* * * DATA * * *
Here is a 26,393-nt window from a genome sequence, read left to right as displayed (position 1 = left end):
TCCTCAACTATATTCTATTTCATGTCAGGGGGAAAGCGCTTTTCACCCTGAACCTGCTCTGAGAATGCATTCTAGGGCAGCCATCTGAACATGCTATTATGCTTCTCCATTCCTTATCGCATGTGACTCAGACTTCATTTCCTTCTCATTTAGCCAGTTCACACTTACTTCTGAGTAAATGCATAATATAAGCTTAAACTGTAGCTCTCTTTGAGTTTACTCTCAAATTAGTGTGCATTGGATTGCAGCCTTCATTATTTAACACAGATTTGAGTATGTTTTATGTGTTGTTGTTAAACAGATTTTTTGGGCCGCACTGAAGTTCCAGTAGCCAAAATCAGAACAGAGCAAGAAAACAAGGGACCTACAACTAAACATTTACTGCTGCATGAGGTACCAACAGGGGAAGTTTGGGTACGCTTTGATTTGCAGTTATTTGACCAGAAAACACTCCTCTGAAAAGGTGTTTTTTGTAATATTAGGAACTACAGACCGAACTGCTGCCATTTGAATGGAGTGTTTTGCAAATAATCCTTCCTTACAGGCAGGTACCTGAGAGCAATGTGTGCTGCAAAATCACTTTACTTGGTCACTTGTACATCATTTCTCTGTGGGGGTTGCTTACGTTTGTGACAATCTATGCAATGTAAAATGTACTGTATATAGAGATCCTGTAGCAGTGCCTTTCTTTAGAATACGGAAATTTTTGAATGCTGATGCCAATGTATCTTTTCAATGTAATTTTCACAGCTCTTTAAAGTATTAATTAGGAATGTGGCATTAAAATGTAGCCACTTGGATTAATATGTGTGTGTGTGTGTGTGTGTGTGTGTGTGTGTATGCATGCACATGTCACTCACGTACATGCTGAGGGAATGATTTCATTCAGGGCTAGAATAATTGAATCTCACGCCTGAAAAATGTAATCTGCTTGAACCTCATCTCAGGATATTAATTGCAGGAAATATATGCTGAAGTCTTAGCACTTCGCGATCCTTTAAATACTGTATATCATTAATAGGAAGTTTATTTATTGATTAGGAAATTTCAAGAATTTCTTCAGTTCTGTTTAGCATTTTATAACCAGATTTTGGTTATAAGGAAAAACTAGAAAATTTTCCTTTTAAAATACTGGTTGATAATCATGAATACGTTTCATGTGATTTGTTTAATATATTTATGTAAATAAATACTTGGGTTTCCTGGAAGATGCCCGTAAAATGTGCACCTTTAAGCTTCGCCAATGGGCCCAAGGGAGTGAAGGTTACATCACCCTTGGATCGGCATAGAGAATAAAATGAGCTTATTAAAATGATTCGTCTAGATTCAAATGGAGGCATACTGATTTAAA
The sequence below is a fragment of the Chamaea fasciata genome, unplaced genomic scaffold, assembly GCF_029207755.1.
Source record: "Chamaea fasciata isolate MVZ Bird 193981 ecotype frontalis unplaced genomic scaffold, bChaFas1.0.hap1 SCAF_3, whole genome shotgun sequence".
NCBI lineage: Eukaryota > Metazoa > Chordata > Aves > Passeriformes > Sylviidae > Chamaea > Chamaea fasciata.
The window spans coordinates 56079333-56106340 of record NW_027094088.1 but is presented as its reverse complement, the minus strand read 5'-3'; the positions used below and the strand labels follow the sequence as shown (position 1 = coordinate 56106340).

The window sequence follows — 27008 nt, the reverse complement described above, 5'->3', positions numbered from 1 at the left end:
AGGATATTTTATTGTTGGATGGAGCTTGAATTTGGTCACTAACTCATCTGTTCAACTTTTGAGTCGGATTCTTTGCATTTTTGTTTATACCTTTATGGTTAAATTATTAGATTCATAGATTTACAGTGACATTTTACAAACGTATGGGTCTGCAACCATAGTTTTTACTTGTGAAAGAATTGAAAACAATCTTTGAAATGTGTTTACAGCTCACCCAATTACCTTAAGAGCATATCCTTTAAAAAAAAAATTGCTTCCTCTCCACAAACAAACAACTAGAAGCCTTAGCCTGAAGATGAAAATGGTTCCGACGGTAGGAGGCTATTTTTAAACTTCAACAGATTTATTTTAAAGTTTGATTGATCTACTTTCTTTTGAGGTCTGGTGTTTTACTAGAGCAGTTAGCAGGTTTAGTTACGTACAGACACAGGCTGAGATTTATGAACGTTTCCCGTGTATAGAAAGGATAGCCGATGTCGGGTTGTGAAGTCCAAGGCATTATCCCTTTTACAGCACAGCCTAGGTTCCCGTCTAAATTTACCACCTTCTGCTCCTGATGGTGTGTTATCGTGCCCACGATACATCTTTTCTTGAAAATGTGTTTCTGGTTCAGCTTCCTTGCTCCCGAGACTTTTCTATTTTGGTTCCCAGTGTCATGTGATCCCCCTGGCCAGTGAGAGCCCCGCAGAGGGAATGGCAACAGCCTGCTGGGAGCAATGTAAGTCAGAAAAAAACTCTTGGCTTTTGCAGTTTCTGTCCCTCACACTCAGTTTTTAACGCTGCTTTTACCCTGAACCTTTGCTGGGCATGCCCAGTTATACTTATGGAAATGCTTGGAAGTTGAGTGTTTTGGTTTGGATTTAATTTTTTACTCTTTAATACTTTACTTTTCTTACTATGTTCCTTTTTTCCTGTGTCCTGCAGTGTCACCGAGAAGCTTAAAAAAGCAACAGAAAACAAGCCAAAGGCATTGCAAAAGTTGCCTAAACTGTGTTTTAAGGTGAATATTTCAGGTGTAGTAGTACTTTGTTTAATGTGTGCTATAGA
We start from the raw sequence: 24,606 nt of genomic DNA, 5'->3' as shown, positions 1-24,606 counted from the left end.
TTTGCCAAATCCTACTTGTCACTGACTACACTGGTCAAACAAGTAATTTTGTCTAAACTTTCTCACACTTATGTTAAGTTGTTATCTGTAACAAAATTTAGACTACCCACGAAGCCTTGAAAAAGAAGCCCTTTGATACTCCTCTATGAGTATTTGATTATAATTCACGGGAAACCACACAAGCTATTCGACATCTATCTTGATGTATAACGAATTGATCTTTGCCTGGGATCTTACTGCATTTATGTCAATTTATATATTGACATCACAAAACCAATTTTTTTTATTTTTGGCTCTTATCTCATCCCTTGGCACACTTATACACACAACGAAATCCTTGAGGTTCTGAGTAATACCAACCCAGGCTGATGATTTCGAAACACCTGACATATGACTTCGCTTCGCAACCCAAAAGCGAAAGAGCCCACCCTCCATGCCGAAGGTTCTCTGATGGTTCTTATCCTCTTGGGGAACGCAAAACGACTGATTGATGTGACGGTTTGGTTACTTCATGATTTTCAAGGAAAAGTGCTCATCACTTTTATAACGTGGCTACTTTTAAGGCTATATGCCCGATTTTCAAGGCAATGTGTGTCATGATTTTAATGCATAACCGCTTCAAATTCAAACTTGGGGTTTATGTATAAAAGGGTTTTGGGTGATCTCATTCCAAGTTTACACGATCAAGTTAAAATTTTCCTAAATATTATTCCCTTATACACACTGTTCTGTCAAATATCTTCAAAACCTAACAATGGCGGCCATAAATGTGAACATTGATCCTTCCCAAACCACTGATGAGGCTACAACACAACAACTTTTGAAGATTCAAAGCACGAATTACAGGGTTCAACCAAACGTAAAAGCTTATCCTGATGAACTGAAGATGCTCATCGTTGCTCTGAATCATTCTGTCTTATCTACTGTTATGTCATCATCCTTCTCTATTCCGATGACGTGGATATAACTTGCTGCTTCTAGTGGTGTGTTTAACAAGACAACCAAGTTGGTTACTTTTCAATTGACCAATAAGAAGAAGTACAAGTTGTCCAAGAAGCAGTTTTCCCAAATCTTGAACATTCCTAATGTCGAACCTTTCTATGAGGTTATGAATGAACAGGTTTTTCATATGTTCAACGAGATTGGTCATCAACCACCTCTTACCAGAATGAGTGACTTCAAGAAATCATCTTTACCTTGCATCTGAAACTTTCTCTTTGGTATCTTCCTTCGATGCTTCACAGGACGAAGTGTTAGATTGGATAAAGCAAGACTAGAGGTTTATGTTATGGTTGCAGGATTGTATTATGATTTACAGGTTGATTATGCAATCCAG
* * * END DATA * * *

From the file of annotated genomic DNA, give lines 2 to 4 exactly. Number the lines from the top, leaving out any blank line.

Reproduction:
TCCTCAACTATATTCTATTTCATGTCAGGGGGAAAGCGCTTTTCACCCTGAACCTGCTCTGAGAATGCATTCTAGGGCAGCCATCTGAACATGCTATTATGCTTCTCCATTCCTTATCGCATGTGACTCAGACTTCATTTCCTTCTCATTTAGCCAGTTCACACTTACTTCTGAGTAAATGCATAATATAAGCTTAAACTGTAGCTCTCTTTGAGTTTACTCTCAAATTAGTGTGCATTGGATTGCAGCCTTCATTATTTAACACAGATTTGAGTATGTTTTATGTGTTGTTGTTAAACAGATTTTTTGGGCCGCACTGAAGTTCCAGTAGCCAAAATCAGAACAGAGCAAGAAAACAAGGGACCTACAACTAAACATTTACTGCTGCATGAGGTACCAACAGGGGAAGTTTGGGTACGCTTTGATTTGCAGTTATTTGACCAGAAAACACTCCTCTGAAAAGGTGTTTTTTGTAATATTAGGAACTACAGACCGAACTGCTGCCATTTGAATGGAGTGTTTTGCAAATAATCCTTCCTTACAGGCAGGTACCTGAGAGCAATGTGTGCTGCAAAATCACTTTACTTGGTCACTTGTACATCATTTCTCTGTGGGGGTTGCTTACGTTTGTGACAATCTATGCAATGTAAAATGTACTGTATATAGAGATCCTGTAGCAGTGCCTTTCTTTAGAATACGGAAATTTTTGAATGCTGATGCCAATGTATCTTTTCAATGTAATTTTCACAGCTCTTTAAAGTATTAATTAGGAATGTGGCATTAAAATGTAGCCACTTGGATTAATATGTGTGTGTGTGTGTGTGTGTGTGTGTGTGTGTATGCATGCACATGTCACTCACGTACATGCTGAGGGAATGATTTCATTCAGGGCTAGAATAATTGAATCTCACGCCTGAAAAATGTAATCTGCTTGAACCTCATCTCAGGATATTAATTGCAGGAAATATATGCTGAAGTCTTAGCACTTCGCGATCCTTTAAATACTGTATATCATTAATAGGAAGTTTATTTATTGATTAGGAAATTTCAAGAATTTCTTCAGTTCTGTTTAGCATTTTATAACCAGATTTTGGTTATAAGGAAAAACTAGAAAATTTTCCTTTTAAAATACTGGTTGATAATCATGAATACGTTTCATGTGATTTGTTTAATATATTTATGTAAATAAATACTTGGGTTTCCTGGAAGATGCCCGTAAAATGTGCACCTTTAAGCTTCGCCAATGGGCCCAAGGGAGTGAAGGTTACATCACCCTTGGATCGGCATAGAGAATAAAATGAGCTTATTAAAATGATTCGTCTAGATTCAAATGGAGGCATACTGATTTAAA
The sequence below is a fragment of the Chamaea fasciata genome, unplaced genomic scaffold, assembly GCF_029207755.1.
Source record: "Chamaea fasciata isolate MVZ Bird 193981 ecotype frontalis unplaced genomic scaffold, bChaFas1.0.hap1 SCAF_3, whole genome shotgun sequence".